Miss Universe 1992

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Miss Universe 1992
Date May 8, 1992
Presenters Dick Clark, Leeza Gibbons and Angela Visser
Venue Queen Sirikit National Convention Center, Bangkok, Thailand
Broadcaster CBS
Entrants 78
Placements 10
Debuts CIS, Hungary
Withdraws Belize, Ghana, Hong Kong, Italy, St. Vincent & Grenadines, Trinidad & Tobago, Yugoslavia
Returns Aruba, Australia, Austria, Cyprus, Denmark, Egypt, Honduras, Kenya, New Zealand, Portugal, Switzerland
Winner Michelle McLean
 Namibia
Congeniality Barbara Johnson
 Turks & Caicos
Best National Costume Pamela Zarza
 Paraguay
Photogenic Soledad Diab
 Ecuador

Miss Universe 1992, the 41st Miss Universe pageant, was held at Queen Sirikit National Convention Center, Bangkok, Thailand on May 8, 1992. Seventy-Eight international beauties competed in this year.

At the conclusion of the final telecast, Michelle McLean of Namibia was crowned Miss Universe 1992 by Lupita Jones of Mexico.[1] She was the first titleholder from Africa since Margaret Gardiner in 1978, and the first Namibian to place in the pageant in the six years her nation had been competing.

Delegates arrived in Thailand in late April for pre-pageant events, including the national costume competition and preliminary competitions held prior to the final telecast. The national costume competition took place on May 3.

This was the first time the pageant was held in Thailand, four years after Porntip Nakhirunkanok won Thailand's second Miss Universe title in 1988.

Results[edit]

Queen Sirikit Convention Center in Bangkok.
Countries and territories which sent delegates and results.

Placements[edit]

Final Results Contestant
Miss Universe 1992
1st runner-up
2nd runner-up
Top 6
Top 10

Semifinal scores[edit]

Special awards[edit]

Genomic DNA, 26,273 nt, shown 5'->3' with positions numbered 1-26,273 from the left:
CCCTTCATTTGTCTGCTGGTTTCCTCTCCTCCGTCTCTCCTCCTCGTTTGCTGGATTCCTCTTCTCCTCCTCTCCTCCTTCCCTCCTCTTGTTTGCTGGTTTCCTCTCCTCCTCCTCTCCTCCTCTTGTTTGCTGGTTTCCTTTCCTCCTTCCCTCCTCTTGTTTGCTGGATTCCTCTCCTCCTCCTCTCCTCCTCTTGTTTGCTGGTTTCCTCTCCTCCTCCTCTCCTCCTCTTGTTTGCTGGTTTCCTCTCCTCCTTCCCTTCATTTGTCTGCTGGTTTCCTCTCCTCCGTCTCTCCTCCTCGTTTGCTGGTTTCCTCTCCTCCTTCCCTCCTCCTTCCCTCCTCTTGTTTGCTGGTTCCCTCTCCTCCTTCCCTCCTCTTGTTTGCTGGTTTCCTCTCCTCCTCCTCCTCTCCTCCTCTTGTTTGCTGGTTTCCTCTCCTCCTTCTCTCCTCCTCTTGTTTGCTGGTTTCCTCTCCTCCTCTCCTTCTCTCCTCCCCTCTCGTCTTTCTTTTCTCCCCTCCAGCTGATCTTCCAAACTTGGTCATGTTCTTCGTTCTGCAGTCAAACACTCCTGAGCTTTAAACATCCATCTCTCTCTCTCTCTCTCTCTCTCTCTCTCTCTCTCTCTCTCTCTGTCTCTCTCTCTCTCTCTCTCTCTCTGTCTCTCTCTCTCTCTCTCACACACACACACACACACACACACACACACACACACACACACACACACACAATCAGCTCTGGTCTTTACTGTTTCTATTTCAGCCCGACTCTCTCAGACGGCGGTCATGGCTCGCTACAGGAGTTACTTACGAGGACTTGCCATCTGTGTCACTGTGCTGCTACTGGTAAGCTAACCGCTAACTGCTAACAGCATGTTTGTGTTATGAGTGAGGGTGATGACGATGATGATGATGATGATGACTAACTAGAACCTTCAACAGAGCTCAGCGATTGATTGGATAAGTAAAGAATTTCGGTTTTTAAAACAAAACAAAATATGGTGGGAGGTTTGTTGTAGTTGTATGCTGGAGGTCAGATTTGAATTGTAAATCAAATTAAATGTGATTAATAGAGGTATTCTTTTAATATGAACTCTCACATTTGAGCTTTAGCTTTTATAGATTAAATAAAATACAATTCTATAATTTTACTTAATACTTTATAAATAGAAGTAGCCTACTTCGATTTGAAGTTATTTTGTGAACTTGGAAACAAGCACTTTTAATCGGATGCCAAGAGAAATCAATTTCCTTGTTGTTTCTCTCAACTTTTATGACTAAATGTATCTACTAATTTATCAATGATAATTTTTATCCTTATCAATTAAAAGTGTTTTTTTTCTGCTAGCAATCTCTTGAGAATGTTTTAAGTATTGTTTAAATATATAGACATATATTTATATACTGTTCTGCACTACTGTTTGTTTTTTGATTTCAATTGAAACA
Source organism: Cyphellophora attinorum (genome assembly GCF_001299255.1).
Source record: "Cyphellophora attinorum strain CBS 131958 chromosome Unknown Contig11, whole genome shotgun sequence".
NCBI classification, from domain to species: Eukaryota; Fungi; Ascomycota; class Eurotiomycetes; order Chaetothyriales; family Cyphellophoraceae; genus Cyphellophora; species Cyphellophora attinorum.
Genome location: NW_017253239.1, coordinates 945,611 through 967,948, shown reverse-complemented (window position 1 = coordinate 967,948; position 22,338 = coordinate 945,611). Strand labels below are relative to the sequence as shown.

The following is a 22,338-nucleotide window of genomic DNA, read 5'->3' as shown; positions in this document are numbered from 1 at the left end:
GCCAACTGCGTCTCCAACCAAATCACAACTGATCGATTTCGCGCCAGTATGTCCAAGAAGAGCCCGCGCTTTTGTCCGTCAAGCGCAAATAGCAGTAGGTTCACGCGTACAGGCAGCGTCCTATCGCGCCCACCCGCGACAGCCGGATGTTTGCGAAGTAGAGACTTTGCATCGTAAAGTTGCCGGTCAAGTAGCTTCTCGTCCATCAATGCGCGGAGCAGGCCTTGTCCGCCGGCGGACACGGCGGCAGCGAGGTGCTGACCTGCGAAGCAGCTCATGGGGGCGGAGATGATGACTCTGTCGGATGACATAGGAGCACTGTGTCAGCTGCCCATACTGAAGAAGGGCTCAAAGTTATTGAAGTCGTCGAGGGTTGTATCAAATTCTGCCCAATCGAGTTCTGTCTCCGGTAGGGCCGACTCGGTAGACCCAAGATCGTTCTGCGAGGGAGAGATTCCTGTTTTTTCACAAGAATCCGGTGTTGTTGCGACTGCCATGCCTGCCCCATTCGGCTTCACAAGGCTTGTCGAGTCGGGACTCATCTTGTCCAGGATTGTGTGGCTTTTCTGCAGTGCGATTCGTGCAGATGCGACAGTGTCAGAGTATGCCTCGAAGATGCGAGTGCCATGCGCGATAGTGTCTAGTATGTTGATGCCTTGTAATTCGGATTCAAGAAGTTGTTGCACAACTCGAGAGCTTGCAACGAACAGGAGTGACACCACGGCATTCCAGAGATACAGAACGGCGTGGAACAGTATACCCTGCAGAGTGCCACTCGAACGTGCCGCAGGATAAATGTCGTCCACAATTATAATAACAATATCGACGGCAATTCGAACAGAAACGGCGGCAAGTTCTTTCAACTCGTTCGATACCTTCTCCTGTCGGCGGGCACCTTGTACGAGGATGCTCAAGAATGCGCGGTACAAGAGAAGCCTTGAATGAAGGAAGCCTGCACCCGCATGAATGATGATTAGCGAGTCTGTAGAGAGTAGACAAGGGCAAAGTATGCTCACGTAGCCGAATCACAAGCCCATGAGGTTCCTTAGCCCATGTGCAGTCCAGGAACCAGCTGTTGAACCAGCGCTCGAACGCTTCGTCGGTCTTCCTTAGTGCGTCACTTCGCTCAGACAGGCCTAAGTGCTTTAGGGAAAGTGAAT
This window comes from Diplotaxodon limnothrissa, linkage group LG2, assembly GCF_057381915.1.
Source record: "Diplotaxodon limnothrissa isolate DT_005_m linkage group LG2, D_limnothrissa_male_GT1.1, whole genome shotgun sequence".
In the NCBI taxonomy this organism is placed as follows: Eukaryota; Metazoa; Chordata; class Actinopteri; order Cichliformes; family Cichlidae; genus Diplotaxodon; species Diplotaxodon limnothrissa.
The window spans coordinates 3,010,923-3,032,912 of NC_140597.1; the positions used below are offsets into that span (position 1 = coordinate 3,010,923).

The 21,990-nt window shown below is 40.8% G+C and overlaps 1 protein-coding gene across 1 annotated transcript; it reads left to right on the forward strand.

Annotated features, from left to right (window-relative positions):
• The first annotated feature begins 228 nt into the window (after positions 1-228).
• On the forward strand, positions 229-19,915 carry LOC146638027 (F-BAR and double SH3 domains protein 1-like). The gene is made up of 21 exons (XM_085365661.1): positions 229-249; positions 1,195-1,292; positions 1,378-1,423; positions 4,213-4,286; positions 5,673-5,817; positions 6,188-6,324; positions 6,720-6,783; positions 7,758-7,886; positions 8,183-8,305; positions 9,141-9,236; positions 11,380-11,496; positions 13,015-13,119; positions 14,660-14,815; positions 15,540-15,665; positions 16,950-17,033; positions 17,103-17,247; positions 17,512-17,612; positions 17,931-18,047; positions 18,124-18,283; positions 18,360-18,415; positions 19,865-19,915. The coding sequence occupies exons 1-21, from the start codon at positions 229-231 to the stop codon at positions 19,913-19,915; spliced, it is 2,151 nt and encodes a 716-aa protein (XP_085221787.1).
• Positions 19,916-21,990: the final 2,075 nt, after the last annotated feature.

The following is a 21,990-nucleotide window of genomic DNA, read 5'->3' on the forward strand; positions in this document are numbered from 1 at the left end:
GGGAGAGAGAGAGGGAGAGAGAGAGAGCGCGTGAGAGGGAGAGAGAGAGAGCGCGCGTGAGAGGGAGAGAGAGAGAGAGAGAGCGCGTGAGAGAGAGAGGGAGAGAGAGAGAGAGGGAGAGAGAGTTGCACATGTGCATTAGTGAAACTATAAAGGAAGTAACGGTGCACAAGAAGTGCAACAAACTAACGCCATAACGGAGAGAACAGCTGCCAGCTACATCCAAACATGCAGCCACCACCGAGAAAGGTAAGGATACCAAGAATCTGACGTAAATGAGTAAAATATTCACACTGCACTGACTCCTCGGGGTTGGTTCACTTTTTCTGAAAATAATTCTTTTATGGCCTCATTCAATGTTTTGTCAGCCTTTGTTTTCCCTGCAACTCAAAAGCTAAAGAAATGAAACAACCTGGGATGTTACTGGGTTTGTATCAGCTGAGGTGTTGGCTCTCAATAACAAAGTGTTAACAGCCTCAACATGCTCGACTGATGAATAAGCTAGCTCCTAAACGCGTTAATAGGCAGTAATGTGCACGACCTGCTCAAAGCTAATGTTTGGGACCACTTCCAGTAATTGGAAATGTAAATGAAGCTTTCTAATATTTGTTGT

Award Contestant
Best National Costume
Miss Congeniality
Miss Photogenic
Catalina Best in Swimsuit

Order of announcements[edit]

Judges[edit]

Contestants[edit]

Preliminary scores[edit]

a Iceland placed eleventh, after a very low interview score, and was separated by one ten-thousandth of a point from the Top 10.
b France's scores did not appear during the telecast.

Contestant notes[edit]

  • Einat Zamoa, who represented Israel, placed first runner-up in the Miss Israel pageant but was sent to Miss Universe because the winner, Ravit Asaf, was under the age restriction of 18 years.[2]
  • Miss Hong Kong 1991, Amy Kwok was expected to represent Hong Kong and even arrived in Bangkok, but was disqualified because she did not meet residency requirements. Kwok was a US resident who became the first overseas contestant to win the Miss Hong Kong title. The same issue came up again in Miss Universe 1996 when the winner Winnie Yeung was also a US citizen and she was disqualified. The 1st runner up in the pageant, Sofie Rahman was her replacement. [3]
  • Prior to the final telecast a sports analyst for USA Today picked Shannon Marketic (USA) and Carolina Izsak (Venezuela) as co-favourites to win the title, offering 4-1 odds.[4]

Host city[edit]

Thailand anticipated holding the pageant as early as August 1991, when thousands of slum dwellers were evicted in order to improve the image of the city prior to a World Bank conference that was held in the city in October and the pageant.[5]

The official announcement that Bangkok would host the pageant was made in December 1991, with the date initially set as May 16.[6] In March the date was moved back to May 8 so that it would not clash with Wisakha Bucha Day, a Buddhist holiday.[7]

Political crisis[edit]

The pageant was held amidst a political crisis in Thailand that culminated on 17 May in the Black May protests against the government of General Suchinda Kraprayoon. The day prior to the event the public relations director expressed fears that the show might have to be cancelled if the situation escalated, although the threat was played down by other pageant officials.[8]

References[edit]

  1. ^ "Namibia Wins Miss Universe Pageant". Associated Press. 1992-05-08. 
  2. ^ "Miss Israel loser gives up quest to be Miss Universe". The Jerusalem Post. 1992-04-13. 
  3. ^ "Miss Hong Kong disqualified from Miss Universe contest". Agence France-Press. 1992-04-21. 
  4. ^ Landis, David (1992-05-06). "Best-bet Beauties". USA Today. 
  5. ^ Shenon, Philip (1991-08-25). "Thailand Evicting the Poor: Coming Events Spur Leaders to Level Slum". Los Angeles Daily News. 
  6. ^ "Miss Universe contest to be held Bangkok in May". Agence France-Press. 1991-12-17. 
  7. ^ "Organizers seek new date for beauty pageant". Agence France-Press. 1992-03-06. 
  8. ^ "Miss Universe organiser says political crisis threatens pageant". Agence France-Presse. 1992-05-07. 

External links[edit]